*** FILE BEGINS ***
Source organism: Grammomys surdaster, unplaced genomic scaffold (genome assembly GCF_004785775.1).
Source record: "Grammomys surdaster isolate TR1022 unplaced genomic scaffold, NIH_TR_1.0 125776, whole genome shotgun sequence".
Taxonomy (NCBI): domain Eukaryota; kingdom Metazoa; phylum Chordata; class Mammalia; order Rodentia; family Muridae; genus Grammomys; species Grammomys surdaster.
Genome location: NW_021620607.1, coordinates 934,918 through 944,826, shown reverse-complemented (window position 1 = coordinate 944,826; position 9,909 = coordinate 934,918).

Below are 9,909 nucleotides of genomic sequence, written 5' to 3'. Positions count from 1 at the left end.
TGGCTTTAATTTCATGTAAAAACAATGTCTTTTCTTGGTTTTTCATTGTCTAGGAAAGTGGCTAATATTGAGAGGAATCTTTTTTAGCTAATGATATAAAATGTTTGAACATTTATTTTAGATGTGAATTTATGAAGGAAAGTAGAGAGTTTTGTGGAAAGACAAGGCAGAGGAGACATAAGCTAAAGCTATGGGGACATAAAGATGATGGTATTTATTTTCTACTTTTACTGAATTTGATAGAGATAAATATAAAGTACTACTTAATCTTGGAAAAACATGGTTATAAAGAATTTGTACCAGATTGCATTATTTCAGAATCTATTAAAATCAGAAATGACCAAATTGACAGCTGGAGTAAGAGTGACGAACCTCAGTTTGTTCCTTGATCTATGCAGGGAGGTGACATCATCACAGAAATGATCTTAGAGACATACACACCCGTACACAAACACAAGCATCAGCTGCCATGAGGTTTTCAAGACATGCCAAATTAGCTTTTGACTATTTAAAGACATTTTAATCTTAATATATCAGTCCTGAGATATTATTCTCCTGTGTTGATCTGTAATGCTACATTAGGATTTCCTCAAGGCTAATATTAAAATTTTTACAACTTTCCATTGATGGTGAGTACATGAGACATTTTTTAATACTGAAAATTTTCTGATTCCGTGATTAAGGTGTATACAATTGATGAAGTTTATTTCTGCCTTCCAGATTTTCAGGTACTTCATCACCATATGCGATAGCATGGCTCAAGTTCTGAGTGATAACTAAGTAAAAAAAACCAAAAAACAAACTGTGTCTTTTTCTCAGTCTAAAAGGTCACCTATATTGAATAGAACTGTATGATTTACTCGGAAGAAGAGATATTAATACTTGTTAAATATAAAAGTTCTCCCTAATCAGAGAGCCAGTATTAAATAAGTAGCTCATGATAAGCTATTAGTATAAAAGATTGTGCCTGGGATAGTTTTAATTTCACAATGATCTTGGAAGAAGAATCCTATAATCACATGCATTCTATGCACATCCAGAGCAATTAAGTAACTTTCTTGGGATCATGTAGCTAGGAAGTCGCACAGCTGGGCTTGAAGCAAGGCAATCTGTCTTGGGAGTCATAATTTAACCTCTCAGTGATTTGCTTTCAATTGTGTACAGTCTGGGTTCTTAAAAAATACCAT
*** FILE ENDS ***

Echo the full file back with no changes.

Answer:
Source organism: Grammomys surdaster, unplaced genomic scaffold (genome assembly GCF_004785775.1).
Source record: "Grammomys surdaster isolate TR1022 unplaced genomic scaffold, NIH_TR_1.0 125776, whole genome shotgun sequence".
Taxonomy (NCBI): domain Eukaryota; kingdom Metazoa; phylum Chordata; class Mammalia; order Rodentia; family Muridae; genus Grammomys; species Grammomys surdaster.
Genome location: NW_021620607.1, coordinates 934,918 through 944,826, shown reverse-complemented (window position 1 = coordinate 944,826; position 9,909 = coordinate 934,918).

Below are 9,909 nucleotides of genomic sequence, written 5' to 3'. Positions count from 1 at the left end.
TGGCTTTAATTTCATGTAAAAACAATGTCTTTTCTTGGTTTTTCATTGTCTAGGAAAGTGGCTAATATTGAGAGGAATCTTTTTTAGCTAATGATATAAAATGTTTGAACATTTATTTTAGATGTGAATTTATGAAGGAAAGTAGAGAGTTTTGTGGAAAGACAAGGCAGAGGAGACATAAGCTAAAGCTATGGGGACATAAAGATGATGGTATTTATTTTCTACTTTTACTGAATTTGATAGAGATAAATATAAAGTACTACTTAATCTTGGAAAAACATGGTTATAAAGAATTTGTACCAGATTGCATTATTTCAGAATCTATTAAAATCAGAAATGACCAAATTGACAGCTGGAGTAAGAGTGACGAACCTCAGTTTGTTCCTTGATCTATGCAGGGAGGTGACATCATCACAGAAATGATCTTAGAGACATACACACCCGTACACAAACACAAGCATCAGCTGCCATGAGGTTTTCAAGACATGCCAAATTAGCTTTTGACTATTTAAAGACATTTTAATCTTAATATATCAGTCCTGAGATATTATTCTCCTGTGTTGATCTGTAATGCTACATTAGGATTTCCTCAAGGCTAATATTAAAATTTTTACAACTTTCCATTGATGGTGAGTACATGAGACATTTTTTAATACTGAAAATTTTCTGATTCCGTGATTAAGGTGTATACAATTGATGAAGTTTATTTCTGCCTTCCAGATTTTCAGGTACTTCATCACCATATGCGATAGCATGGCTCAAGTTCTGAGTGATAACTAAGTAAAAAAAACCAAAAAACAAACTGTGTCTTTTTCTCAGTCTAAAAGGTCACCTATATTGAATAGAACTGTATGATTTACTCGGAAGAAGAGATATTAATACTTGTTAAATATAAAAGTTCTCCCTAATCAGAGAGCCAGTATTAAATAAGTAGCTCATGATAAGCTATTAGTATAAAAGATTGTGCCTGGGATAGTTTTAATTTCACAATGATCTTGGAAGAAGAATCCTATAATCACATGCATTCTATGCACATCCAGAGCAATTAAGTAACTTTCTTGGGATCATGTAGCTAGGAAGTCGCACAGCTGGGCTTGAAGCAAGGCAATCTGTCTTGGGAGTCATAATTTAACCTCTCAGTGATTTGCTTTCAATTGTGTACAGTCTGGGTTCTTAAAAAATACCAT